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Saturday, December 16, 2006

Another Black Eye for the NBA: Fight Night at Madison Square Garden

What seemed like just another blowout loss in a season of blowout losses for the New York Knicks became ugly in a more sinister--and dangerous--way on Saturday night. Denver led New York 119-100 with 1:31 left in the game when the Knicks' Mardy Collins flagrantly fouled J.R. Smith--grabbing him around the neck from behind--to prevent a fast break layup (Collins also had a flagrant foul near the end of New York's blowout loss to Indiana on Friday). Smith tumbled to the ground (Collins made no effort to catch him) and immediately jumped up to confront Collins. Players from both teams quickly gathered in the area and Nate Robinson appeared to take a swing at Smith, who tackled Robinson, sending both players tumbling into the fans' seats on the baseline. Just when it seemed that order had been restored, Carmelo Anthony punched Collins in the face, Jared Jeffries ran after Anthony and more chaos ensued as coaches, officials and security personnel tried to break up fighting between multiple players.

The officials ejected all 10 players who were in the game at the time the fight began--Nate Robinson, Mardy Collins, Jared Jeffries, David Lee and Channing Frye of the Knicks and Andre Miller, J.R. Smith, Carmelo Anthony, Linas Kleiza and Eduardo Najera of the Nuggets. ESPN's Kiki Vandeweghe, a former All-Star, later commented that he had never seen that happen before. You may also notice that the Nuggets still had several starters in the game at the time this transpired, while the Knicks had emptied their bench. That fact certainly did not escape the attention of Knicks' Coach Isiah Thomas, who recounted after the game what he told Anthony in the wake of the altercation: "I just said to him, 'You know, you're up 20, you're up 19 with a minute and half to go, you and (Marcus) Camby really shouldn't be in the game right now. We had surrendered, those guys shouldn't even be in the game at that point in time."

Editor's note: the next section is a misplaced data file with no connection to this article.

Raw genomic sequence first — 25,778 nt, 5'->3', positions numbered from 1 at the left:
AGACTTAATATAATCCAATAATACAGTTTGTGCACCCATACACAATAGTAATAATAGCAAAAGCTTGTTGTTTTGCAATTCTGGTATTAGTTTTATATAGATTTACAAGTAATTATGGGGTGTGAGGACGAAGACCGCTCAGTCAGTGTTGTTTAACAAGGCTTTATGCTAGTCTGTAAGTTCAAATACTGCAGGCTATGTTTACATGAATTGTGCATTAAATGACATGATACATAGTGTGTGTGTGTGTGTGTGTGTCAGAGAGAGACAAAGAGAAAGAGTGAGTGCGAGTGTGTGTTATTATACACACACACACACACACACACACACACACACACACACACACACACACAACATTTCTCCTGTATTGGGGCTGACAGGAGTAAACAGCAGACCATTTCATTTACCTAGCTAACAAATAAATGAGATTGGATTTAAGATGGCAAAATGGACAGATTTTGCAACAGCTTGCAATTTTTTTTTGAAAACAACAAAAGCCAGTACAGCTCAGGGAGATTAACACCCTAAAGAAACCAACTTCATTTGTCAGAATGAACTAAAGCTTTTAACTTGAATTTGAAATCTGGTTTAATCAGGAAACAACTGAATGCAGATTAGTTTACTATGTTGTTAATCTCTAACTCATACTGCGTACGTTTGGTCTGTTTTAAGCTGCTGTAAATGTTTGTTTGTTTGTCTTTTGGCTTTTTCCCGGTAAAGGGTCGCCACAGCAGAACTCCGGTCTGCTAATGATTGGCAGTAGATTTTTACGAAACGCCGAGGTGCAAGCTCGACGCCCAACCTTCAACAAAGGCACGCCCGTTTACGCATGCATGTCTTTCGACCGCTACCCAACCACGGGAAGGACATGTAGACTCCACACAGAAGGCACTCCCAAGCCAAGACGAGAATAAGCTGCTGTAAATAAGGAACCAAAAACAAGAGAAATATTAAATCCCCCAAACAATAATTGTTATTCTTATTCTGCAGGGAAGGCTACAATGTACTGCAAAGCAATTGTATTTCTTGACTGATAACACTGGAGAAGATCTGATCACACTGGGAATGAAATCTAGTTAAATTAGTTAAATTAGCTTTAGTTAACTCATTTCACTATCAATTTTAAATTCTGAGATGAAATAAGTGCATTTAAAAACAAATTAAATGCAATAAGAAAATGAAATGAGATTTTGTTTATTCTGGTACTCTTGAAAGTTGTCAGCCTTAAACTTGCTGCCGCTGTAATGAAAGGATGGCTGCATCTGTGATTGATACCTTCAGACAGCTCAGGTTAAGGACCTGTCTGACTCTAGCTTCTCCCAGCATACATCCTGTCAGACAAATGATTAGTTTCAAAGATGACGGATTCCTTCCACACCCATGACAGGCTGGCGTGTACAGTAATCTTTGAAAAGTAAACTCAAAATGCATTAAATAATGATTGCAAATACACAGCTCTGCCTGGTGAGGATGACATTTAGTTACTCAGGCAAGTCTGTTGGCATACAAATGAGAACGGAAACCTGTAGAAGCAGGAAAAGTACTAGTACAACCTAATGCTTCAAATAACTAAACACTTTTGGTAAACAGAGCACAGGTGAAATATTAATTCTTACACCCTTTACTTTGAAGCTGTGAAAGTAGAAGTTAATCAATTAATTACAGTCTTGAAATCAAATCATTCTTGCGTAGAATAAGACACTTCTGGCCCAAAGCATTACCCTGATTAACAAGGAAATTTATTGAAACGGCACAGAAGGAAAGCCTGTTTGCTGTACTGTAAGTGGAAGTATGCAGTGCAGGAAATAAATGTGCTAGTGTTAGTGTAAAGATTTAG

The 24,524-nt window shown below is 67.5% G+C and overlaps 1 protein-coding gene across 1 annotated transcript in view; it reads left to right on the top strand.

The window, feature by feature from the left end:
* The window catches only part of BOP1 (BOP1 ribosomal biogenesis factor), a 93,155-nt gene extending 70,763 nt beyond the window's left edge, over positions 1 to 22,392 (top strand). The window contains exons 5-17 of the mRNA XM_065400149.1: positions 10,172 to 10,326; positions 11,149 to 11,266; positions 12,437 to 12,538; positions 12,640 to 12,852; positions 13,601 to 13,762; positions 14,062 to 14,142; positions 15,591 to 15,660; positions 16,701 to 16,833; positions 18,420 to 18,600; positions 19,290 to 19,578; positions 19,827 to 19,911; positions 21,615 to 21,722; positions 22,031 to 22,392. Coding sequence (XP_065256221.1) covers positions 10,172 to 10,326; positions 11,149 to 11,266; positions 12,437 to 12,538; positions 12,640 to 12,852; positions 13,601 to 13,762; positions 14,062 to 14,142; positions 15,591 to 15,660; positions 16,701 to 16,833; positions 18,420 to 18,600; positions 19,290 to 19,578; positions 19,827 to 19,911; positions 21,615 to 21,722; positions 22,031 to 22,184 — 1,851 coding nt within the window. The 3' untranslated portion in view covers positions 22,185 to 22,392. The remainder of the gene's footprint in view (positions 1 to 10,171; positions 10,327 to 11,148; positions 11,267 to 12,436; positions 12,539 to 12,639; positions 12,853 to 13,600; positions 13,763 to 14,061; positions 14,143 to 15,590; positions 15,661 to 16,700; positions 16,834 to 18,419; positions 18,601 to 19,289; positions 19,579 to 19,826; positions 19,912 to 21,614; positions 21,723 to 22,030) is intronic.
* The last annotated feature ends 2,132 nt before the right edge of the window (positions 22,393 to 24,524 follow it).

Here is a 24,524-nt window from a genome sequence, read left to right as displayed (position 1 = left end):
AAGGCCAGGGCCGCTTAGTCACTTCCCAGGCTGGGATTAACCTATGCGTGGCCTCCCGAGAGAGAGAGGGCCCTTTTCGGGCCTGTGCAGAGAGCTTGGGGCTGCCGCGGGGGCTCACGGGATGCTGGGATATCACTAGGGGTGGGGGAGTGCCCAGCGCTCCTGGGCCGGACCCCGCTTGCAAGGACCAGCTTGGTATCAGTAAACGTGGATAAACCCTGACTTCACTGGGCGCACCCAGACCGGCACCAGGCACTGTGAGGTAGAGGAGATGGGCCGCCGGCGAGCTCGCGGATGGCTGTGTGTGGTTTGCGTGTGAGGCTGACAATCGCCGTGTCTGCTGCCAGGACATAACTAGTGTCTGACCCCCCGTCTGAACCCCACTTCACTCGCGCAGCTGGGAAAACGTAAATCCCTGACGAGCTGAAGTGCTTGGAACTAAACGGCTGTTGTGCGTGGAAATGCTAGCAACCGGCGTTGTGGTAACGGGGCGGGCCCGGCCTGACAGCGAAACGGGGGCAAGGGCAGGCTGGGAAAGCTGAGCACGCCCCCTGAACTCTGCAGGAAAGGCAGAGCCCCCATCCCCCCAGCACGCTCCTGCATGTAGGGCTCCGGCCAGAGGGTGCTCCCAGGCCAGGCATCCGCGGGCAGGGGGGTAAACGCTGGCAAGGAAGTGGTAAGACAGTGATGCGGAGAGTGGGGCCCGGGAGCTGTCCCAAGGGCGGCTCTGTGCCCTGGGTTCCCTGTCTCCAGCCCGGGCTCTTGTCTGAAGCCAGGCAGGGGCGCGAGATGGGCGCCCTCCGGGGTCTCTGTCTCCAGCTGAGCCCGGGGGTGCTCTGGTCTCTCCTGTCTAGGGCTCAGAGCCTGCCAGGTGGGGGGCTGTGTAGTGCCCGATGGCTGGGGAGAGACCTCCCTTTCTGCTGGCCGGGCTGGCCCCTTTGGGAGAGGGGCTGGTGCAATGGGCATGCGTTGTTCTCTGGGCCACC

This kind of melee is exactly the kind of conduct that Commissioner David Stern is trying to eliminate from the game, so expect him to swiftly issue lengthy suspensions to the players he deems to be most responsible for this fiasco. Anthony, Collins, Smith and Robinson will all likely be missing substantial playing time. Stern was 100% correct in the way that he responded to the Pistons-Pacers brawl (November 19, 2004) and he indicated at that time that if something like that ever happened again the punishments would be severe. The NBA simply cannot tolerate fighting among players, particularly when it spills into the stands and endangers fans. Of course, the video of this will be replayed endlessly, so this is a public relations disaster as well, but that aspect pales in importance compared to the safety issues.

ESPN was on top of the story, prominently covering it on SportsCenter and NBA Fastbreak, but NBA TV all but ignored what happened. Dei Lynam mentioned it once in passing but highlights of the game were not shown until much later. Even then, the commentators ignored the fight and talked about the game's implication in the standings. I understand that the league runs NBA TV and wants to put a positive spin on things but, hello, 10 players were ejected and the fight spilled into the stands--you cannot just brush over this like it didn't happen.

posted by David Friedman @ 11:50 PM

20 comments

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20 Comments:

At Sunday, December 17, 2006 12:40:00 AM, Blogger "rem" said...

why do pro athletes have so little respect for each other is the bigger question

it's a shame

 
At Sunday, December 17, 2006 1:07:00 AM, Blogger illest said...

Ah David what a damn shame.
Carmelo running back and throwing punches. He needs and will probably get 15 to 20. Napoleon complexed Nate will get 5 to 10. What the hell was Jeffries doing?

It was a hard foul but come on. And why was Melo and Camby in the game. Maybe Karl was trying to rub it in for what Isiah did to Larry Brown.